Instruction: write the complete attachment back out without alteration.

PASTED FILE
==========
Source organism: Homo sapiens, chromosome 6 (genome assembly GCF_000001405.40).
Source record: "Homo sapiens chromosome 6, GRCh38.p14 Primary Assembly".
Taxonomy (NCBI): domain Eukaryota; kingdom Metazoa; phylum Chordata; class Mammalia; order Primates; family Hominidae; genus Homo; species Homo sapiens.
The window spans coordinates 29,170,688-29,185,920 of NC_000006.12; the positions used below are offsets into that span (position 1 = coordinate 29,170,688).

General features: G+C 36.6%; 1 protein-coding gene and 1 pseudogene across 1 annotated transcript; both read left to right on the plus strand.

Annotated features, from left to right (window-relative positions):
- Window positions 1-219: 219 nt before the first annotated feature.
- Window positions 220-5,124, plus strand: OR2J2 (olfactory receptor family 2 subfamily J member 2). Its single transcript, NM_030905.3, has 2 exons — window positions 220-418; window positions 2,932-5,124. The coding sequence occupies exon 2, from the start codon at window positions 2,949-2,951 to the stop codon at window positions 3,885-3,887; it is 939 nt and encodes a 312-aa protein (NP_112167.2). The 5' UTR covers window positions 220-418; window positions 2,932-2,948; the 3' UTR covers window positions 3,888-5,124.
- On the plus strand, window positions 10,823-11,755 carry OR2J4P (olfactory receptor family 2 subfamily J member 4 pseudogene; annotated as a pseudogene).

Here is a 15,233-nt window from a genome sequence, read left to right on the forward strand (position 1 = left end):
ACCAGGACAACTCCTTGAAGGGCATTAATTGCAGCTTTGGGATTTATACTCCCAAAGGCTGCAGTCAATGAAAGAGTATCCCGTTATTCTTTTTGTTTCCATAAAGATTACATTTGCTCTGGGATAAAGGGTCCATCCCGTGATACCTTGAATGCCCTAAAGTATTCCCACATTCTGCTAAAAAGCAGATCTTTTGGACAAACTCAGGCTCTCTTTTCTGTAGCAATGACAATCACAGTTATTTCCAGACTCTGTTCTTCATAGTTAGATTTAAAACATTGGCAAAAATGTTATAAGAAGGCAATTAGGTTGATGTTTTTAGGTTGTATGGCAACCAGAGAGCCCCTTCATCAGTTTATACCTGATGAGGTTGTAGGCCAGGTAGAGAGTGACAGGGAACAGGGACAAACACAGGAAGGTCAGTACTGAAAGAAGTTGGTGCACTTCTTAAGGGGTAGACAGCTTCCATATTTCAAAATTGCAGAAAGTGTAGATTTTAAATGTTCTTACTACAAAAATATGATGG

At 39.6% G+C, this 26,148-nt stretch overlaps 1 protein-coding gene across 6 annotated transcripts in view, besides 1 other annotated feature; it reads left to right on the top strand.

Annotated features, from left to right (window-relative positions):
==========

Source organism: Homo sapiens, chromosome 6 (genome assembly GCF_000001405.40).
Source record: "Homo sapiens chromosome 6, GRCh38.p14 Primary Assembly".
Taxonomy (NCBI): domain Eukaryota; kingdom Metazoa; phylum Chordata; class Mammalia; order Primates; family Hominidae; genus Homo; species Homo sapiens.
The window spans coordinates 29,170,688-29,185,920 of NC_000006.12; the positions used below are offsets into that span (position 1 = coordinate 29,170,688).

General features: G+C 36.6%; 1 protein-coding gene and 1 pseudogene across 1 annotated transcript; both read left to right on the plus strand.

Annotated features, from left to right (window-relative positions):
- Window positions 1-219: 219 nt before the first annotated feature.
- Window positions 220-5,124, plus strand: OR2J2 (olfactory receptor family 2 subfamily J member 2). Its single transcript, NM_030905.3, has 2 exons — window positions 220-418; window positions 2,932-5,124. The coding sequence occupies exon 2, from the start codon at window positions 2,949-2,951 to the stop codon at window positions 3,885-3,887; it is 939 nt and encodes a 312-aa protein (NP_112167.2). The 5' UTR covers window positions 220-418; window positions 2,932-2,948; the 3' UTR covers window positions 3,888-5,124.
- On the plus strand, window positions 10,823-11,755 carry OR2J4P (olfactory receptor family 2 subfamily J member 4 pseudogene; annotated as a pseudogene).

Here is a 15,233-nt window from a genome sequence, read left to right on the forward strand (position 1 = left end):
ACCAGGACAACTCCTTGAAGGGCATTAATTGCAGCTTTGGGATTTATACTCCCAAAGGCTGCAGTCAATGAAAGAGTATCCCGTTATTCTTTTTGTTTCCATAAAGATTACATTTGCTCTGGGATAAAGGGTCCATCCCGTGATACCTTGAATGCCCTAAAGTATTCCCACATTCTGCTAAAAAGCAGATCTTTTGGACAAACTCAGGCTCTCTTTTCTGTAGCAATGACAATCACAGTTATTTCCAGACTCTGTTCTTCATAGTTAGATTTAAAACATTGGCAAAAATGTTATAAGAAGGCAATTAGGTTGATGTTTTTAGGTTGTATGGCAACCAGAGAGCCCCTTCATCAGTTTATACCTGATGAGGTTGTAGGCCAGGTAGAGAGTGACAGGGAACAGGGACAAACACAGGAAGGTCAGTACTGAAAGAAGTTGGTGCACTTCTTAAGGGGTAGACAGCTTCCATATTTCAAAATTGCAGAAAGTGTAGATTTTAAATGTTCTTACTACAAAAATATGATGG

At 39.6% G+C, this 26,148-nt stretch overlaps 1 protein-coding gene across 6 annotated transcripts in view, besides 1 other annotated feature; it reads left to right on the top strand.

Annotated features, from left to right (window-relative positions):